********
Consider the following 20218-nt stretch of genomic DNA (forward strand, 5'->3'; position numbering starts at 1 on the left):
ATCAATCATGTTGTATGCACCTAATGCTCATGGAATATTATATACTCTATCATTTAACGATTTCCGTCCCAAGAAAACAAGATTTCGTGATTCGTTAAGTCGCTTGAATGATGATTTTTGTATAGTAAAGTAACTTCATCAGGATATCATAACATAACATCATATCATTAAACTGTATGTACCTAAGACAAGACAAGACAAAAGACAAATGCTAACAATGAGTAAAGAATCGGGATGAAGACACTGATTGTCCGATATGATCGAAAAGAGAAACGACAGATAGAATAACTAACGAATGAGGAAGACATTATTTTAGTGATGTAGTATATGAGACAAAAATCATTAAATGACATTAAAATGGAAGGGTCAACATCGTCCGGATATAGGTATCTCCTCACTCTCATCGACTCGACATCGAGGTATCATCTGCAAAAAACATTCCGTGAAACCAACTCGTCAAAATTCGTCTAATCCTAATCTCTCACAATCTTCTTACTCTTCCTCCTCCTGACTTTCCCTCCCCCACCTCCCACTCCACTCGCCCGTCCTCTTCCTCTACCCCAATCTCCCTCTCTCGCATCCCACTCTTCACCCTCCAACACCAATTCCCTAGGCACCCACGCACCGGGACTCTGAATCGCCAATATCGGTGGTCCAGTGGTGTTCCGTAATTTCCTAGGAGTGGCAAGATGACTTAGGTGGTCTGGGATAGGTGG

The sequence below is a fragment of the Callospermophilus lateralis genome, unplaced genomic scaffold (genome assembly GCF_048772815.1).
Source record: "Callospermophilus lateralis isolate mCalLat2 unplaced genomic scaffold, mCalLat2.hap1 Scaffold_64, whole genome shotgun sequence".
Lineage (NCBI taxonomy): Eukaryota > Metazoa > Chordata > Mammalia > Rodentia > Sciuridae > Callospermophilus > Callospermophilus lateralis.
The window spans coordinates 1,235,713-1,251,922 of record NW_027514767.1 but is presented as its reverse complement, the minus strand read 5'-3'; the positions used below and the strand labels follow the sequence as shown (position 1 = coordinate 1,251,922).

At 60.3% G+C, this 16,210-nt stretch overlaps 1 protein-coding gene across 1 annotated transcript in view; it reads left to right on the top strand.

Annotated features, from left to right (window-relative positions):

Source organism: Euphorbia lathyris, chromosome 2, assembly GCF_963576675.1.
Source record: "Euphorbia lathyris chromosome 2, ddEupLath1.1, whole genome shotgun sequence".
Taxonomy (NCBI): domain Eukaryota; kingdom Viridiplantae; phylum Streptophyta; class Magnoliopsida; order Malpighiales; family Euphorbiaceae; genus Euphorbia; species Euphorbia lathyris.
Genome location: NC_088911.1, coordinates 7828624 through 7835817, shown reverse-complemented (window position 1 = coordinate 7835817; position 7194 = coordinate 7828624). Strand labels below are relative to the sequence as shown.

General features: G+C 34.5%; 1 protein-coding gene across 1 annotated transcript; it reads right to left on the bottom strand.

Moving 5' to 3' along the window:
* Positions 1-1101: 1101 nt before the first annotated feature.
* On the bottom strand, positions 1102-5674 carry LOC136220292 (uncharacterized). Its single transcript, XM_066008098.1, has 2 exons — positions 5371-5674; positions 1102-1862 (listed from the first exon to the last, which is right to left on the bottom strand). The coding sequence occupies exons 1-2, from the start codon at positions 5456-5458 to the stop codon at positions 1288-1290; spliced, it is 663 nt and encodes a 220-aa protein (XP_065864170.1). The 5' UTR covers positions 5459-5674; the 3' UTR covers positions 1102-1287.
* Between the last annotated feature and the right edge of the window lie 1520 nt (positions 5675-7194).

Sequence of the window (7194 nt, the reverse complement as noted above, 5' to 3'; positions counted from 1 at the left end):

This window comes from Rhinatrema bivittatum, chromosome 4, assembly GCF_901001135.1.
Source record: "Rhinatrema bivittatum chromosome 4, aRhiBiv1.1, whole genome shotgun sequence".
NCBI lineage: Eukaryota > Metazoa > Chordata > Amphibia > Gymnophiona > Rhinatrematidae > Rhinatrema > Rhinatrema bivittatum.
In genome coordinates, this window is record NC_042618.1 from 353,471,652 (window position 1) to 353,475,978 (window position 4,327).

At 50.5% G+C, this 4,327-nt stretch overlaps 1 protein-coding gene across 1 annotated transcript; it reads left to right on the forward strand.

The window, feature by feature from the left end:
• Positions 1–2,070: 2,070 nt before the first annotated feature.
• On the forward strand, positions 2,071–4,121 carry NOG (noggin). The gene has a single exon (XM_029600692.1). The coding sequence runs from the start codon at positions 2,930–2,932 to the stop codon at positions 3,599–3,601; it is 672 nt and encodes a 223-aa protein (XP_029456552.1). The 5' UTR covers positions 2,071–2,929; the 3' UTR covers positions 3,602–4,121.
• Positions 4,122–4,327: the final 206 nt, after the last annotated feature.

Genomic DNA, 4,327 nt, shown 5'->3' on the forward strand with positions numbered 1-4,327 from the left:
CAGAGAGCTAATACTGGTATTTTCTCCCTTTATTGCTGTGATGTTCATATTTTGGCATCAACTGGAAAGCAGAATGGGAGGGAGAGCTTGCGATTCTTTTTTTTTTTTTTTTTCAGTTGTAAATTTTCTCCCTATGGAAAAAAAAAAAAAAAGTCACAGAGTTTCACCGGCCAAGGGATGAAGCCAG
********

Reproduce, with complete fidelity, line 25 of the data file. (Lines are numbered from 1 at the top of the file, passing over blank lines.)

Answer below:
• Positions 1–2,070: 2,070 nt before the first annotated feature.